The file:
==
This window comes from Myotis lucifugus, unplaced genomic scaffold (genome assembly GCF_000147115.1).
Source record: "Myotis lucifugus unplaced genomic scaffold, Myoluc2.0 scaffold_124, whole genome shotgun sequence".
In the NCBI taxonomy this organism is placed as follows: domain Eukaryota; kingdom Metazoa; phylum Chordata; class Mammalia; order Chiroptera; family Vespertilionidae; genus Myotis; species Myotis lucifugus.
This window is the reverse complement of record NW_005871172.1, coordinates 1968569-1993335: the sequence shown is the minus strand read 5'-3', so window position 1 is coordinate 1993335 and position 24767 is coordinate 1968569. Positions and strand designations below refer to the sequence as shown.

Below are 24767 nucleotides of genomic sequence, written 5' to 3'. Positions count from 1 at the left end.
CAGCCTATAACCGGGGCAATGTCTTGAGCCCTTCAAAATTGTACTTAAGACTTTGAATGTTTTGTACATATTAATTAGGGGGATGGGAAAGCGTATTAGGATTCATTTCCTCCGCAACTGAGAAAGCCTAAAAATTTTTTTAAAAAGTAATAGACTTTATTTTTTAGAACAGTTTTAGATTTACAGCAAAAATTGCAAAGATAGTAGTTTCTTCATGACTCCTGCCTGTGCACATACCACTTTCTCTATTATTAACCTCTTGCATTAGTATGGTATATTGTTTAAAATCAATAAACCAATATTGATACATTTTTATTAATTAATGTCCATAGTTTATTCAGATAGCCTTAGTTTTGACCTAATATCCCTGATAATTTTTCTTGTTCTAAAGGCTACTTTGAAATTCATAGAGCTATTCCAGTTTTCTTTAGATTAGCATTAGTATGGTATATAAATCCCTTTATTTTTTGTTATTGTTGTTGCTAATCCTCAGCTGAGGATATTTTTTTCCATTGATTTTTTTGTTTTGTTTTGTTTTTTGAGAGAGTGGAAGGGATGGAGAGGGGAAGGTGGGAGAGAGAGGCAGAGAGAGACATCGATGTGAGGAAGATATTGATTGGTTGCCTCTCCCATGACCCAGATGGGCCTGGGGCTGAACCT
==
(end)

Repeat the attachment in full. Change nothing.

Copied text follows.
This window comes from Myotis lucifugus, unplaced genomic scaffold (genome assembly GCF_000147115.1).
Source record: "Myotis lucifugus unplaced genomic scaffold, Myoluc2.0 scaffold_124, whole genome shotgun sequence".
In the NCBI taxonomy this organism is placed as follows: domain Eukaryota; kingdom Metazoa; phylum Chordata; class Mammalia; order Chiroptera; family Vespertilionidae; genus Myotis; species Myotis lucifugus.
This window is the reverse complement of record NW_005871172.1, coordinates 1968569-1993335: the sequence shown is the minus strand read 5'-3', so window position 1 is coordinate 1993335 and position 24767 is coordinate 1968569. Positions and strand designations below refer to the sequence as shown.

Below are 24767 nucleotides of genomic sequence, written 5' to 3'. Positions count from 1 at the left end.
CAGCCTATAACCGGGGCAATGTCTTGAGCCCTTCAAAATTGTACTTAAGACTTTGAATGTTTTGTACATATTAATTAGGGGGATGGGAAAGCGTATTAGGATTCATTTCCTCCGCAACTGAGAAAGCCTAAAAATTTTTTTAAAAAGTAATAGACTTTATTTTTTAGAACAGTTTTAGATTTACAGCAAAAATTGCAAAGATAGTAGTTTCTTCATGACTCCTGCCTGTGCACATACCACTTTCTCTATTATTAACCTCTTGCATTAGTATGGTATATTGTTTAAAATCAATAAACCAATATTGATACATTTTTATTAATTAATGTCCATAGTTTATTCAGATAGCCTTAGTTTTGACCTAATATCCCTGATAATTTTTCTTGTTCTAAAGGCTACTTTGAAATTCATAGAGCTATTCCAGTTTTCTTTAGATTAGCATTAGTATGGTATATAAATCCCTTTATTTTTTGTTATTGTTGTTGCTAATCCTCAGCTGAGGATATTTTTTTCCATTGATTTTTTTGTTTTGTTTTGTTTTTTGAGAGAGTGGAAGGGATGGAGAGGGGAAGGTGGGAGAGAGAGGCAGAGAGAGACATCGATGTGAGGAAGATATTGATTGGTTGCCTCTCCCATGACCCAGATGGGCCTGGGGCTGAACCT